Promoting American understanding of Russian folklore and traditional Russian life and culture.
What we do and who we are
We are American Friends of Russian Folklore, a California nonprofit public benefit corporation and a 501(c)(3) organization. AFRF’s mission is to support and promote American understanding of Russian traditional life and culture. To this end, AFRF supports a wide range of projects: field research, recordings, film making, archiving, and analysis of Russian folklore and oral histories. We also support educational and cultural presentations at universities, conferences, and festivals.
Russian folklore is a lovely thing in itself, filled with marvelous sounds, words, colors, rituals --but we think it has a broader role to play on the world stage.Even though the cold war is officially over, all those decades of confrontation left Russians and Americans in a state of mutual ignorance, full of distrust towards each other. To move to a better relationship, we need to understand each other. And what better way to understand a people than to understand what lies at the very roots of their culture?
We invite you to join us however you can --whether it be signing up for an expedition, making a donation, or just telling people about us. Every contribution supports scholarly research, documents vanishing folkways, and promotes world understanding. We think that’s quite a deal.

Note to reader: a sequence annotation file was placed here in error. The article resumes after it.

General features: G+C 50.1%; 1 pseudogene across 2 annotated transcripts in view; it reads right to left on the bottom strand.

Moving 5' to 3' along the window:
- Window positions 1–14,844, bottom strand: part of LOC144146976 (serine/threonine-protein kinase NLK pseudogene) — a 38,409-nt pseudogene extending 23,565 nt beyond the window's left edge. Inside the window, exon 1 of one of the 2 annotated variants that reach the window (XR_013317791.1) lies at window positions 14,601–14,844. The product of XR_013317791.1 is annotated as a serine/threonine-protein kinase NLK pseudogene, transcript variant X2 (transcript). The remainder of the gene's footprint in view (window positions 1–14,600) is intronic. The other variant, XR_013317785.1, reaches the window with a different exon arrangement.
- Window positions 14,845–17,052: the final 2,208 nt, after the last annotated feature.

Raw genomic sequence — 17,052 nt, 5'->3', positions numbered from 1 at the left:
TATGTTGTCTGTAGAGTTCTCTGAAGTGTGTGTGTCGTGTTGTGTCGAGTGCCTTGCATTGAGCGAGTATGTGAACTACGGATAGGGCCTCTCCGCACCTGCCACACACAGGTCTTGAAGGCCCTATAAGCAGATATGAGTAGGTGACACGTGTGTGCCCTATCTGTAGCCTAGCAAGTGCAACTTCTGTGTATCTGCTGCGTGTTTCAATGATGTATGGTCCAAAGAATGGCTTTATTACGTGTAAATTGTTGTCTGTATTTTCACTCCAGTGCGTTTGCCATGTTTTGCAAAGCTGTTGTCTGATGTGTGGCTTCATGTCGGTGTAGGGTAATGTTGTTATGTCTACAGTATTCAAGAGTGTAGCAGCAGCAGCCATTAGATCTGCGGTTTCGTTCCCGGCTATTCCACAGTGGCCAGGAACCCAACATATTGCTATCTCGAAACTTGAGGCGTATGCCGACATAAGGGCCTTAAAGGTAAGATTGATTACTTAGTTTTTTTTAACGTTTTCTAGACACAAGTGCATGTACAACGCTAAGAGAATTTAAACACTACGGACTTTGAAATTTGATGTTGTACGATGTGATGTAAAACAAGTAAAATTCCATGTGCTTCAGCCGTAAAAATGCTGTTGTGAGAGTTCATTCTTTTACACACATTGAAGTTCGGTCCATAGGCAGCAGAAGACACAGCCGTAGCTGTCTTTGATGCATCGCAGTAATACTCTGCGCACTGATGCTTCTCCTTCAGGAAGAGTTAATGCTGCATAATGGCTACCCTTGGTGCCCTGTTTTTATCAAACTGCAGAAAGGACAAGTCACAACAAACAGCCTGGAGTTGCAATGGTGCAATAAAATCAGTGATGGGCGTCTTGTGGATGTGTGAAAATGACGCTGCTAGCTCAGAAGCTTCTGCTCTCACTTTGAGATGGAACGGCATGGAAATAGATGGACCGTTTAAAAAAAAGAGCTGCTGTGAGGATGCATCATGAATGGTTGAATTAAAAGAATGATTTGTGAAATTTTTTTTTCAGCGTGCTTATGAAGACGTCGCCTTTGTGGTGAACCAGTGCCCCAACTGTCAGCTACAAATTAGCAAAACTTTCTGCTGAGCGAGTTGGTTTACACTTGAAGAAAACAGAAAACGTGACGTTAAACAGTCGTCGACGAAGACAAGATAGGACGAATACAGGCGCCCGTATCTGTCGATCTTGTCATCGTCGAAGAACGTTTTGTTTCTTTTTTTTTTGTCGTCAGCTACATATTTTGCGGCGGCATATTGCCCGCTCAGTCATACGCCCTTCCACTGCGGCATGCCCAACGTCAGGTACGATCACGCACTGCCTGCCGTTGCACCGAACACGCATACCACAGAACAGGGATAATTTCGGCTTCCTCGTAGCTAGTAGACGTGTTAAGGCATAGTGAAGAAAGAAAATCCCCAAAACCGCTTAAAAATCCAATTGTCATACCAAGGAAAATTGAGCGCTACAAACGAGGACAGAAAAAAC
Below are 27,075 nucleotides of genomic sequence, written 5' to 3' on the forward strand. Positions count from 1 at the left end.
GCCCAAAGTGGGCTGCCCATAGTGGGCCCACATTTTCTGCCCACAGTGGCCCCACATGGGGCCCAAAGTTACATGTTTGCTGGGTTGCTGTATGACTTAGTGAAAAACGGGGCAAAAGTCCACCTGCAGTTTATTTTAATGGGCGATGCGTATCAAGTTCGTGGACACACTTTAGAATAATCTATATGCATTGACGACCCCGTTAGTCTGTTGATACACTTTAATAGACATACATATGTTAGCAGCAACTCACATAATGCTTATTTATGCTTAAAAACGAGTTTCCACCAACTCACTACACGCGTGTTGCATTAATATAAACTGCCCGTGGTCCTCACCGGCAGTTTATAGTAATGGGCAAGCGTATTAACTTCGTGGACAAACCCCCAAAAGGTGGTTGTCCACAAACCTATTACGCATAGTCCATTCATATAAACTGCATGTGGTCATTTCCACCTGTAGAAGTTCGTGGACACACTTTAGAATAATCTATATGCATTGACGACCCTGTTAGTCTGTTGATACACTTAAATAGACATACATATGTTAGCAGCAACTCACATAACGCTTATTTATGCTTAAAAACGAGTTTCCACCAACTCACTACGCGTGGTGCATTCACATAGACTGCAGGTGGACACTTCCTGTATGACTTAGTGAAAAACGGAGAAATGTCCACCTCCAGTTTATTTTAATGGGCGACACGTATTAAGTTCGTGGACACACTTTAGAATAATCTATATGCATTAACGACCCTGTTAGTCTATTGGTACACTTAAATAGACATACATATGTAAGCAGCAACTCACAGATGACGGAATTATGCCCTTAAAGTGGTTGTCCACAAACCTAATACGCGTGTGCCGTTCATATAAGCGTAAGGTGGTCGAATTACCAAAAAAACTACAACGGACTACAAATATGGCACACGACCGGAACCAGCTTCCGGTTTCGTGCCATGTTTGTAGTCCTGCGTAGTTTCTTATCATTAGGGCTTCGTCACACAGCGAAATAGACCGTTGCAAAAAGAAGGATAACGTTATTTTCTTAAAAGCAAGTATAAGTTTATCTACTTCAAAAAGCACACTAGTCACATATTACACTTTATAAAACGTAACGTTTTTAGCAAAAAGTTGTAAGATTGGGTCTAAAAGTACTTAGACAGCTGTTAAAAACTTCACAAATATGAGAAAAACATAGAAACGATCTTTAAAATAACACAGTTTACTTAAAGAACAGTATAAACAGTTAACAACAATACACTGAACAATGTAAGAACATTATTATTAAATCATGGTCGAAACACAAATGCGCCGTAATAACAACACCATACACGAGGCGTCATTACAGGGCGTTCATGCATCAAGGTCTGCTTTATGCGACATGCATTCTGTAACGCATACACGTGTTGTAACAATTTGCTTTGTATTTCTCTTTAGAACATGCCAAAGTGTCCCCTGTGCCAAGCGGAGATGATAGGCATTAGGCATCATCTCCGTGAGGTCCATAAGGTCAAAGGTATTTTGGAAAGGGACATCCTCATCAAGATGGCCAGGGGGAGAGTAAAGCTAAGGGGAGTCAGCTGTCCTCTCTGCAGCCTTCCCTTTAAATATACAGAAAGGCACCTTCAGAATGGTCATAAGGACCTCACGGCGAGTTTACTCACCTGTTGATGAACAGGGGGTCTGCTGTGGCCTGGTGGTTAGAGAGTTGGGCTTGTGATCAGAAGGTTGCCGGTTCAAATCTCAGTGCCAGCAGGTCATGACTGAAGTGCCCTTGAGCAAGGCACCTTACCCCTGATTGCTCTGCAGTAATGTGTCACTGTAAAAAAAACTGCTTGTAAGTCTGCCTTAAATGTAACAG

American Friends of Russian Folklore is a California nonprofit public benefit corporation. Our current Board of Directors includes:
Margaret McKibben Margaret McKibben has been involved with Russian folklore as a student, collector and performer ever since she learned her first Russian folksong in seventh grade. She holds a BA in Russian Civilization and a Masters in Library Science. She is the author of Old Believers in North America, an annotated online bibliography. Ms. McKibben works as a reference librarian at North Seattle College in Seattle, Washington. She joins folklore expeditions to Russia every chance she gets.
Dr. Yelena Minyonok Lena Minyonok is a philologist, folklorist, and Principal Investigator of the American Friends of Russian Folklore. Dr. Minyonok graduated from the Philological Department of the Moscow State University, where she received her M.A. degree from in 1988. Her postgraduate studies were at the Gorky Institute of World Literature (Russian Academy of Sciences, 1988-1991). She received her Ph.D. in Folklore (Moscow, 1998) and now serves as Chief Curator of the Folklore Archive and Major Researcher in the Folklore Division of the Gorky Institute. Dr. Minyonok has been a Principal Investigator for countless folklore expeditions and has published over 60 articles about Russian folklore traditions. Most recently, she has led expeditions for the American Friends of Russian folklore in conjunction with the Institute of World Literature at the Russian Academy of Sciences. She was a visiting professor at the University of Kentucky in 2007, as a Fulbright scholar.